[Trailer: The Inventor: Out for Blood in Silicon Valley]
If convicted on all counts, the 37-year-old faces up to 20 years in prison.
The omicron variant of COVID-19 has now been detected in 43 states and makes up nearly 3% of confirmed cases around the US. Overall, COVID-19 case numbers are skyrocketing in some parts of the country. That includes New York City, which yesterday passed its all time daily record of COVID-19 cases for the third day in a row. As for omicron, Dr. Anthony Fauci made the media rounds over the weekend, including an appearance on NBC's Meet the Press. There, he said that omicron could possibly replace the delta variant as the dominant strain of the virus. Around the world, cases involving omicron are doubling every 1.5 to three days in places with community transmission.
As of this morning, it's been detected in 89 countries around the world and doctors are warning that two of the main drugs used to treat COVID might not work as well against omicron. The antibody drugs from Regeneron and Eli Lilly have been the go-to treatments for early COVID-19 for more than a year, but both drug makers are warning that recent lab testing suggests their therapies will be much less potent against omicron. The companies do say they can develop new omicron targeting antibodies, but that they're not expected to launch for at least a few months.
Coming up tomorrow, President Joe Biden is set to address the nation with the latest plan to fight the virus. As for what to do this week in terms of holiday gatherings, Dr. Fauci says that people should be fine to travel as long as they're vaccinated and have a booster shot along with wearing masks in crowded indoor settings. For all the latest on omicron and more from the COVID-19 fight, stay with our live COVID updates page on USATODAY.com.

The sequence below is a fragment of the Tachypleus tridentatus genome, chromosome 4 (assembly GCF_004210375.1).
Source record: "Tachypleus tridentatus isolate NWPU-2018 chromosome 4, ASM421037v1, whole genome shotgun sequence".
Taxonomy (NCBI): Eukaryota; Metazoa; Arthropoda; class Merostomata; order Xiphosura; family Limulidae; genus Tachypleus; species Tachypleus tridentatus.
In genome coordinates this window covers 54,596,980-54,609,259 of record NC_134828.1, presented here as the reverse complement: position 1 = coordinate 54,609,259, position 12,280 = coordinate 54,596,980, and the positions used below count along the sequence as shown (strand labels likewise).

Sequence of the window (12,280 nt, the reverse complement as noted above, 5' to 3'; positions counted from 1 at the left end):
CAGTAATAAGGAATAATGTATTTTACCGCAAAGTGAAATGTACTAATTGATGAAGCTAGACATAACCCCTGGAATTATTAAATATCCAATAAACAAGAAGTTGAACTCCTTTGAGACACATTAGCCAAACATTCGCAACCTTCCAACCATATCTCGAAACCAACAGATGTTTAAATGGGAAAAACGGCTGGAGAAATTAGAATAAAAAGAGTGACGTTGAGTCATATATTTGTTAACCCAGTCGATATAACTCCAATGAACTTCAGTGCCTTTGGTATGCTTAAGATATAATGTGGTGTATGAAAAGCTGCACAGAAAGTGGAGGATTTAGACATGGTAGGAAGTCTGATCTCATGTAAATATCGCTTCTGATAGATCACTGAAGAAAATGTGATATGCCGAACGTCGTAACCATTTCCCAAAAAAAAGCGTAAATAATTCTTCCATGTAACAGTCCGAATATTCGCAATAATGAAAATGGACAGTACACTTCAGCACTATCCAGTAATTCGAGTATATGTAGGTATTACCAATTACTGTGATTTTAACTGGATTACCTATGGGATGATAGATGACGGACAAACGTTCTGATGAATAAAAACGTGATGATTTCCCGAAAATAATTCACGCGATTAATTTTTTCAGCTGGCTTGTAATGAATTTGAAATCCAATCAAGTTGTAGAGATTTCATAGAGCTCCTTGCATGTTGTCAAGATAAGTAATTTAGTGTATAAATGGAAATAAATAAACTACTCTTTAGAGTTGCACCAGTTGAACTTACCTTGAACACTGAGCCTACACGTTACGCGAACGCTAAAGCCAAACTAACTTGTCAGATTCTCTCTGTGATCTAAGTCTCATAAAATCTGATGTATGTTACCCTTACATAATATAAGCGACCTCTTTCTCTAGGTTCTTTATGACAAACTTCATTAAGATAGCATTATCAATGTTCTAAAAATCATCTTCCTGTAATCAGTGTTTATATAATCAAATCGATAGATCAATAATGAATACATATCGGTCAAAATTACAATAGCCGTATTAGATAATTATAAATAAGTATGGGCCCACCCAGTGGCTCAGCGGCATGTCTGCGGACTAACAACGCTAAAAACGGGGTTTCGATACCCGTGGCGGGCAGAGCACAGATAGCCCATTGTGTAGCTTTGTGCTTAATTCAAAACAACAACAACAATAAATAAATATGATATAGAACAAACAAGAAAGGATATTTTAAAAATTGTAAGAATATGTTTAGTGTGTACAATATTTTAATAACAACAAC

COVID-19 continues to wreak havoc on the world of sports. More than a hundred NFL players tested positive for the virus this past week and 24 players on the Cleveland Browns alone went onto the COVID reserve list. The league even moved two games to a rare Tuesday night time slot, and tonight there will be a rare Monday double header.
Meanwhile, the NBA postponed three games yesterday and another for today, and the NHL has three games postponed for tonight. Elsewhere, across the pond, the English Premier League postponed six of its scheduled 10 matches over the weekend.
President Joe Biden wants more money for the IRS, but what would the agency do with it? White House correspondent, Michael Collins, fills us in.
The president is proposing to give the IRS $80 billion over the next 10 years. The idea is that this would help them be able to collect taxes that currently are not being collected. And we're talking about taxes that are not being paid by large corporations and wealthy people. The administrations insist that none of this money would be used to go after anyone who makes less than $400,000 a year.
There is very strong opposition among Republicans to the president's proposal of giving the IRS $80 billion. The Republicans have for the last decade have initiated a bunch of budget cuts for the IRS, and they don't like the idea of giving the IRS additional money. They make the argument that what this would do would basically enable the IRS to unleash an army of auditors and regulators that would pry into the lives of ordinary hardworking Americans.
The administration and Democrats, other Democrats as well, insist that the Republicans are misleading the American public about what this would do. Again, they say that if anyone who makes under $400,000 a year would not be affected by this. What they're really trying to do, they say, is make sure that large corporations and wealthy Americans who aren't paying their fair of share of taxes are targeted, and that they must pay their taxes as well. Again, anyone who makes less than $400,000 a year, the administration says, would not be affected by this. Audit rates of anyone making less than $400,000 a year would not increase.
For more, search IRS on USATODAY.com.
And you can find new episodes of 5 Things seven mornings a week right here, wherever you find your pods. Thanks to PJ Elliot for his great work on the show, and I'm back tomorrow with more 5 things from USA TODAY.